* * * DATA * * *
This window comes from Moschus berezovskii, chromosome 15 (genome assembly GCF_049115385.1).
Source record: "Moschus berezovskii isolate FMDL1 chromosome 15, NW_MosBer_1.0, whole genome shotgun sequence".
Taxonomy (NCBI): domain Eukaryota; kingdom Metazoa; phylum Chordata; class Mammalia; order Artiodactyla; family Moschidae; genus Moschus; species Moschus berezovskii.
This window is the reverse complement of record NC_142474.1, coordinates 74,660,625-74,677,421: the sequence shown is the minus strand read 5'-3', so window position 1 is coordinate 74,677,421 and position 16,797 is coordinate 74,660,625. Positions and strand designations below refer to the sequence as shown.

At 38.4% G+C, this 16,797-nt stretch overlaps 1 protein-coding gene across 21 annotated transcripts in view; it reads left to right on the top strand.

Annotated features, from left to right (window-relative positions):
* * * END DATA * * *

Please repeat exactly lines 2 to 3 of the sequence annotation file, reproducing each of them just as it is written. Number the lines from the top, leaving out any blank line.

Source record: "Moschus berezovskii isolate FMDL1 chromosome 15, NW_MosBer_1.0, whole genome shotgun sequence".
Taxonomy (NCBI): domain Eukaryota; kingdom Metazoa; phylum Chordata; class Mammalia; order Artiodactyla; family Moschidae; genus Moschus; species Moschus berezovskii.